Since the collapse of the global markets, wealthy families have been examining their investment portfolios and expecting due diligence and transparency from all of their advisors. But they should also expect no less from those managing their trust-owned life insurance.

Life insurance is no longer a sleepy, static, buy-and-hold asset. The trustee of life insurance held in trust-typically in an irrevocable life insurance trust (ILIT)-must regularly perform due diligence on the policies held in trust, and compare the past and projected performance of existing policies with that of  newer products and strategies.

In fact, a trustee should expect to make changes in trust-owned life insurance just as he would expect to make changes when managing a traditional investment portfolio held in trust. A trustee will typically allocate assets and retest and rebalance the model as time goes on as part of the trust's ongoing management. The same should be true of a large trust-owned (TOLI) life insurance portfolio.  Since life insurance often represents a concentrated asset held in trust, and is a complex asset for even professional trustees, the management of trust-owned life insurance presents some unique challenges for most trustees of ILITs.

A Dynamic Asset
There is now well in excess of $1 trillion of life insurance held in trust, much of it in ILITs. Wealthy individuals typically ask friends or relatives to serve as trustee of the ILIT. Sometimes a professional advisor or financial institution, such as a national bank or trust company, is asked to fill the role. The trustee should, but often does not, participate in the process of selecting the initial policies to be owned by the ILIT. But trustees still need to be familiar with the insurance product landscape.

One reason they need to be aware of the industry is because it is continually changing. Insurance products continue to evolve as do actuarial assumptions and pricing. While there have been very few truly new life insurance products developed over the last few decades, one product has been introduced that is truly unique: secondary guarantee universal life.

Secondary guarantee-also called "no lapse"-universal life (NLG UL) features low cash values and guaranteed death benefits, premium amounts and durations. The product has flourished. Even if the life insurance carrier later drops its policy crediting rate or increases its "cost of insurance," the secondary guarantee stays in effect. If premiums are paid in a timely fashion, the carrier will pay the death benefit. In an NLG UL policy, investment risk has been shifted to the carrier.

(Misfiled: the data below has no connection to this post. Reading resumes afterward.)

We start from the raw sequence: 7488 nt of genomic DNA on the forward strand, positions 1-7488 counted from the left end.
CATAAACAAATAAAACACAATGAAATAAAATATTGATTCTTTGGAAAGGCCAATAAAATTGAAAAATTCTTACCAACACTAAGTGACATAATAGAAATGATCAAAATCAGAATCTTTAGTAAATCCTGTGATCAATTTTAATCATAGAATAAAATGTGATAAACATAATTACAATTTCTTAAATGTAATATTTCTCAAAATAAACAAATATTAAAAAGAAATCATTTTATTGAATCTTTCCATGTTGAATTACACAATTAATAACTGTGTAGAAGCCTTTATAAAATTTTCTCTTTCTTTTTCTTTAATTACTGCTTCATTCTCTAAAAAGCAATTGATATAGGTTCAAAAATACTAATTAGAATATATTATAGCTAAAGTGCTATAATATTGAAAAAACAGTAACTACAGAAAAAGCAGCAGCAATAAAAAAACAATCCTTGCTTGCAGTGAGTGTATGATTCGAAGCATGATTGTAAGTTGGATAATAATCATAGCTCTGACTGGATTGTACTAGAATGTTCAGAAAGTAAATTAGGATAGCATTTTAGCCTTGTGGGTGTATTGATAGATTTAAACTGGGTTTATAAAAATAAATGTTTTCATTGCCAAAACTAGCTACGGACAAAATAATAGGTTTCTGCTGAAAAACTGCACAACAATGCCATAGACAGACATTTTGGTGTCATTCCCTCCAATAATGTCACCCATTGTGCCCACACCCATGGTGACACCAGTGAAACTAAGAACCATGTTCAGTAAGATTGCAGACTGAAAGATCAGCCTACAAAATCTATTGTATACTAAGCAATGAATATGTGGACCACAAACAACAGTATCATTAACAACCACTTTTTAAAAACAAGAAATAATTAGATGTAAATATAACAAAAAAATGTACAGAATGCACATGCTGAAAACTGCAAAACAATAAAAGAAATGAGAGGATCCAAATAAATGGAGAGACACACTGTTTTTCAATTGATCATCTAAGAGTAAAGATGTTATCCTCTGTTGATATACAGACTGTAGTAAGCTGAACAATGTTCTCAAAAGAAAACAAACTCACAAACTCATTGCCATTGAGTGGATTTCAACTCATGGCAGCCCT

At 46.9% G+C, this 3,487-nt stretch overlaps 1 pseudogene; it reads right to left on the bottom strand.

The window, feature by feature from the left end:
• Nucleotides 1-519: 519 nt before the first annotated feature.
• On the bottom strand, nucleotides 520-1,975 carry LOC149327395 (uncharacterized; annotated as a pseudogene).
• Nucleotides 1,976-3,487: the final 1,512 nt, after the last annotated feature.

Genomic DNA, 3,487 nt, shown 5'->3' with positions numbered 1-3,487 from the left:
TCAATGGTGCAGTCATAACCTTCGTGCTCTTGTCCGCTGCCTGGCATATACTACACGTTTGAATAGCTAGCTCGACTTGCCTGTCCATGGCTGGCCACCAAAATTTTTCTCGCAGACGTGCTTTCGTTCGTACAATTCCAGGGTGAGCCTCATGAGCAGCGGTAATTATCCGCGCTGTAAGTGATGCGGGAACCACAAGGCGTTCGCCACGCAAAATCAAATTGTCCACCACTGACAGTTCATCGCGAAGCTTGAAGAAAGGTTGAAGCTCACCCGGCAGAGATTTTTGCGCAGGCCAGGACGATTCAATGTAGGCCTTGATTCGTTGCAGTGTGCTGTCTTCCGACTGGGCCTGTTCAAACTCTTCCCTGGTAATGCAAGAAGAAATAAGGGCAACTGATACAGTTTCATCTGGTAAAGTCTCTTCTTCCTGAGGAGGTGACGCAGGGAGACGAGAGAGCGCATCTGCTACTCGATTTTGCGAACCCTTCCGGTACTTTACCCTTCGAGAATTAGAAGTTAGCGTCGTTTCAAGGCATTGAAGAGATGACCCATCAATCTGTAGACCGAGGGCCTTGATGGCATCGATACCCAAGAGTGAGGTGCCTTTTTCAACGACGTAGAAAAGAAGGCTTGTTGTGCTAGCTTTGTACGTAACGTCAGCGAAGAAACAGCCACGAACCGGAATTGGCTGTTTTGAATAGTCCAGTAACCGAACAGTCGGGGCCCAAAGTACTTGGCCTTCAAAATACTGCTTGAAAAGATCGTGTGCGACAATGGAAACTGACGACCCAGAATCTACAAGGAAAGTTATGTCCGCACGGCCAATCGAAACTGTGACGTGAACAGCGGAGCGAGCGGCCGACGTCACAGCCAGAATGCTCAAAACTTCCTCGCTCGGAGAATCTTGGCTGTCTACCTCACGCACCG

A confluence of events, however, has caused carriers to reconsider the product, with some suspending the issuance of new NLG UL policies and others repricing policies about to be issued. Bond portfolio losses, more stringent capital and reserving requirements and the cost and supply of credit to backstop NLG UL policies have forced most carriers to reassess the future of this product. Future changes in its design can be expected. For example, it's feasible carriers issuing new NLG UL policies will curtail lifetime guarantees in favor of less costly guarantees extending only through age 90.

As a result, those who have purchased a diversified portfolio of NLG UL policies in the past few years will likely determine that it is an extremely valuable asset whose benefits cannot be replicated in newer NLG UL products.

Advisors can expect continuing changes in product design and pricing availability, with new opportunities looming and then disappearing more quickly than in the past. It's an environment that makes it incumbent on trustees to continually monitor trust-held life insurance.

"Non-guaranteed" policies, such as whole life, universal life and variable products, are interest rate, dividend or market sensitive, and their performance must be monitored annually. Even NLG UL policies should be reviewed every year to ensure that premiums were paid on time and the carrier guarantees remain in effect. A policy review every three years or more may be inadequate to capture recent deterioration in policy performance.